Basic supplies are just the tip of the iceberg. According to the School Nutrition Association, the average school lunch costs $2.08, while the average sack lunch is about $3.45 to prepare. With 180 school days per year, you can expect to shell out $375 to $621 each year to keep your kid well-fed while attending class.


3. Uniforms

School uniforms can be a godsend for parents. There's no arguing over what to wear every morning, fewer distractions at school, not to mention fewer trips to the mall for new outfits. At the same time, uniforms are another spending category you might need to budget for. And at about $249 per year, it's no small expense.


4. Computers

Most students require access to a computer for typing up homework and performing research for projects and papers, but teachers are also increasingly taking elements of the classroom to the internet. A personal computer, laptop or tablet is more important to K-12 education than ever, and according to Laptop Magazine, the average PC laptop cost an average $484.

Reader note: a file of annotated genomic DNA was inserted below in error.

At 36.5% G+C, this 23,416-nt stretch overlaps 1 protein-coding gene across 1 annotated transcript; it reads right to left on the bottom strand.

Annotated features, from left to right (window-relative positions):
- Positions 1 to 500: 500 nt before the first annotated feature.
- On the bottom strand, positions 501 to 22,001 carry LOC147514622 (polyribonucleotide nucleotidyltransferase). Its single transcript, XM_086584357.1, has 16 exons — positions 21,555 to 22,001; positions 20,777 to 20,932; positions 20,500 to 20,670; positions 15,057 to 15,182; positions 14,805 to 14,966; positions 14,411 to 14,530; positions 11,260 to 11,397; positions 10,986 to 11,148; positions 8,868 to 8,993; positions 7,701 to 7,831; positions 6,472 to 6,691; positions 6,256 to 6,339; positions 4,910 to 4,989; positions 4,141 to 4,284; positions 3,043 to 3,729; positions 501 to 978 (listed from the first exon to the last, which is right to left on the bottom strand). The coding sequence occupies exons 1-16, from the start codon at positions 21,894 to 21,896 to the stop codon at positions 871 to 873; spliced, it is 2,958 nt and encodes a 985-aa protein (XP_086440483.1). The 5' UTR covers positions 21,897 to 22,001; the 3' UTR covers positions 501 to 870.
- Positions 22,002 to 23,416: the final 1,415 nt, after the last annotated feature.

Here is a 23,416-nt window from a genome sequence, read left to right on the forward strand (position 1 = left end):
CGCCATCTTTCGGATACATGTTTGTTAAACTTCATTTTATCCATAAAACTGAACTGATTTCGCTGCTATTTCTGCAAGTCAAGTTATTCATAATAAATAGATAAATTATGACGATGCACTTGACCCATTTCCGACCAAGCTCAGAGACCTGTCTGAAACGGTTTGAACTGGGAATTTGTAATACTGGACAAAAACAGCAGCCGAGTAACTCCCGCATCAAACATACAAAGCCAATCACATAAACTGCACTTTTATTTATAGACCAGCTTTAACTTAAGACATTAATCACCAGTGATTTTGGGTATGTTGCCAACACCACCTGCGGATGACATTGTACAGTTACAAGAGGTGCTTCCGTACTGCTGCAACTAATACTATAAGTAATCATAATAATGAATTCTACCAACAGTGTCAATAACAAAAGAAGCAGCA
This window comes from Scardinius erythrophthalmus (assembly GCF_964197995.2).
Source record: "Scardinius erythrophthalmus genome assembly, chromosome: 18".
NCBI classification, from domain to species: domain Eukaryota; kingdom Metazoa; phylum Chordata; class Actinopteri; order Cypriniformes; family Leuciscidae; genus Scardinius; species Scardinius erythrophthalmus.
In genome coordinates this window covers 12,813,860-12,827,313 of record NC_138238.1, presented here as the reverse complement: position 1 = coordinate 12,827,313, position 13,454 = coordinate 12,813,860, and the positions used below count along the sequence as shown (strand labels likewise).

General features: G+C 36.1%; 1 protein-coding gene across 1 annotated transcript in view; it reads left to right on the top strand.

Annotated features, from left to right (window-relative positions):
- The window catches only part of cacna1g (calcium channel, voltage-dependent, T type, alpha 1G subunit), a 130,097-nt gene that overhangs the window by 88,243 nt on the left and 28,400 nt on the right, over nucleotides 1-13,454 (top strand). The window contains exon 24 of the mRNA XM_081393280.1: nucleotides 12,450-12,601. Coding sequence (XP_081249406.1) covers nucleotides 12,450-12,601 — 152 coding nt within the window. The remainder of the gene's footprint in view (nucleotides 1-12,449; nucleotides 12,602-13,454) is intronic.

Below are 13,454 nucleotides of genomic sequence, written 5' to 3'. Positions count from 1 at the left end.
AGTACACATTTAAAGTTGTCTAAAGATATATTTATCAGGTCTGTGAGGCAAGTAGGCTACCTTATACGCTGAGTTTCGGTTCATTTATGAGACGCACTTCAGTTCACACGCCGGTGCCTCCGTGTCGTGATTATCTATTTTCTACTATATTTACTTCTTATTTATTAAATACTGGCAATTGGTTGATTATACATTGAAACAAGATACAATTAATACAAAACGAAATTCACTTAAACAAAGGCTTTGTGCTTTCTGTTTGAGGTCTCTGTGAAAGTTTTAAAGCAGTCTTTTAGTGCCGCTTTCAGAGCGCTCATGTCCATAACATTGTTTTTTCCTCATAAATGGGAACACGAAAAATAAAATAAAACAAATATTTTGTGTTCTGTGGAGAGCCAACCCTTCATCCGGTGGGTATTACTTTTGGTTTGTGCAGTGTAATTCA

5. Extracurricular Activities

Some of the biggest financial wildcards for students and their parents are extracurricular activities like drama, band, and sports. The costs of pursuing these hobbies range widely depending on the activity, the school, and the age of the student. A July 2014 survey by RetailMeNot found parents spend about $396 on extracurricular activities every school year.


6. Test Prep